Paper on a new way to input observations into weather models published in Monthly Weather Review

Summary:  Predicting the weather with 100% accuracy is an impossible task. Doing so would require full knowledge of the Earth system (the air, water, land, etc.) including the present state of the atmosphere (its wind, temperature, humidity, etc.). It would also require a complete understanding of everything that causes the weather. In reality, our understanding … Continue reading Paper on a new way to input observations into weather models published in Monthly Weather Review

Paper on possible improvements to forecasts from additional radio-occultation satellite data published in Monthly Weather Review

Summary: The Constellation Observing System for Meteorology, Ionosphere, and Climate (COSMIC) are a set of satellites that were launched in 2006 and orbit the earth about 500 miles above ground. They use radio signals from Global Positioning System (GPS) satellites in a process called “radio occultation” to measure temperature and moisture with high accuracy every 100 … Continue reading Paper on possible improvements to forecasts from additional radio-occultation satellite data published in Monthly Weather Review

Paper on a new way to assess how well model forecasts are doing, showing improvements since 2015, published in Weather and Forecasting

Summary:  Forecasters use computer models to help predict the weather.  One important and simple way to see how good the computer forecasts are is to check how good predictions of where the high and low pressure systems are at a level about 5.5 km (3.5 miles) above the surface of the earth. But this doesn't … Continue reading Paper on a new way to assess how well model forecasts are doing, showing improvements since 2015, published in Weather and Forecasting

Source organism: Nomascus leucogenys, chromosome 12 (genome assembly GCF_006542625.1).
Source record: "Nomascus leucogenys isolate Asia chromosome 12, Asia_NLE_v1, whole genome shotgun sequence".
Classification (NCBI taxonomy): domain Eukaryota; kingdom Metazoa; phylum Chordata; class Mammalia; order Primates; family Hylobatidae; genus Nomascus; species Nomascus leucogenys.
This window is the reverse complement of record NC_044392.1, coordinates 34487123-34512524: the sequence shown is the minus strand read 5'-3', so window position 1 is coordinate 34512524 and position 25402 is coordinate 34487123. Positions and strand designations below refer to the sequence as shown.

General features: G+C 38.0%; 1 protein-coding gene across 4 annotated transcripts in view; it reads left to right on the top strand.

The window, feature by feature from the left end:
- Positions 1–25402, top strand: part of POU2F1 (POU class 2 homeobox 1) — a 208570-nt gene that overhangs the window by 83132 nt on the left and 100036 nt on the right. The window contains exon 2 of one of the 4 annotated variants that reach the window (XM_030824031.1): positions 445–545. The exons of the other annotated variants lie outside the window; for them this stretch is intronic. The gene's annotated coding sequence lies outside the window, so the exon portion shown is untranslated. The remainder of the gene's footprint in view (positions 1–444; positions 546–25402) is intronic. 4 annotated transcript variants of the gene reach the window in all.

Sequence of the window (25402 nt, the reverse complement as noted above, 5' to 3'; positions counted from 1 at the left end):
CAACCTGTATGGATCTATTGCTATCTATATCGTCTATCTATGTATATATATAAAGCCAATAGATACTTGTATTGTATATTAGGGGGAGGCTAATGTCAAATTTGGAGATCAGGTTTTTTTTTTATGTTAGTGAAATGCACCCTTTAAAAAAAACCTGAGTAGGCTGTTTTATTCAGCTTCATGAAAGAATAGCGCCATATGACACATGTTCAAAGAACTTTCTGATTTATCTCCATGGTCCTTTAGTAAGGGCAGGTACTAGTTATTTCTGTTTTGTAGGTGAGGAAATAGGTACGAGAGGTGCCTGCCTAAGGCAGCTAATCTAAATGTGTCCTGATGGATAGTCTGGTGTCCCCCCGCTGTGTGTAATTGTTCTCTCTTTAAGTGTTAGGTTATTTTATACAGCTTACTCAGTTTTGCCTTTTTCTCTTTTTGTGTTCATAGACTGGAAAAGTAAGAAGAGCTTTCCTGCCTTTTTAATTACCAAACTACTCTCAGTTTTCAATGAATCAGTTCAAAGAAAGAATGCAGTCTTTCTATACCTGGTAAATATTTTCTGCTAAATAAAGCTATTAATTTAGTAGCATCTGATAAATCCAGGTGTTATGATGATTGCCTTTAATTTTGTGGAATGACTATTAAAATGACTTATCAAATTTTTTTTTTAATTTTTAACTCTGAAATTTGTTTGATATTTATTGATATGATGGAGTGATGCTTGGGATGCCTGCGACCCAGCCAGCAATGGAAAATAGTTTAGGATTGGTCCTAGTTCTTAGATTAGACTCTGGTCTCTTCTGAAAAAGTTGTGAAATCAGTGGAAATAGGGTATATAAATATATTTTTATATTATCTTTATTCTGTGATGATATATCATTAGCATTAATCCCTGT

Paper on the impact of using Hurricane Hunter data in the HWRF model published in Monthly Weather Review

We studied how Hurricane Hunter aircraft observations can improve tropical cyclones forecasts from the National Oceanic and Atmospheric Administration's Hurricane Weather Research and Forecast (HWRF) model. Important Conclusions: Hurricane Hunter aircraft data generally improve HWRF forecasts. These improved forecasts are mainly in weak storms, since, without the data, HWRF often forecast storms that are too … Continue reading Paper on the impact of using Hurricane Hunter data in the HWRF model published in Monthly Weather Review

HRD Seminar – Dr. Yair Cohen, California Institute of Technology – 13 November 2018

Dr. Cohen presented a seminar titled “Gradient Non-Balance: A new approach for the outflow at the top of Tropical Cyclones: Theory, models and observations". ABSTRACT: The gradient non-balance is a flow-regime in which the gradient wind balance has no solutions or a given pressure map. This occurs only around a high pressure center, when the … Continue reading HRD Seminar – Dr. Yair Cohen, California Institute of Technology – 13 November 2018

Paper on how getting turbulence correct in forecast models can improve intensity forecasts in sheared storms published in Monthly Weather Review

Summary:  Though tropical cyclones (TCs) are usually hundreds of miles across, the strongest wind occurs in gusts that can be smaller than 100 yards across, or the size of a football field. We call features that cover such a small area the “turbulent scale.” Other features that are important in forecasting TCs can be as … Continue reading Paper on how getting turbulence correct in forecast models can improve intensity forecasts in sheared storms published in Monthly Weather Review

Frank Marks honored with the OAR Dr. Daniel L. Albritton Outstanding Science Communicator Award

The National Oceanic and Atmospheric Administration's Oceanic and Atmospheric Research Dr. Daniel L. Albritton Outstanding Science Communicator Award recognizes outstanding achievement in communicating the meaning and value of NOAA-related science and research to non-scientific audiences. The award is named in honor of Dr. Daniel L. Albritton, a retired OAR scientist, who proved to be one of … Continue reading Frank Marks honored with the OAR Dr. Daniel L. Albritton Outstanding Science Communicator Award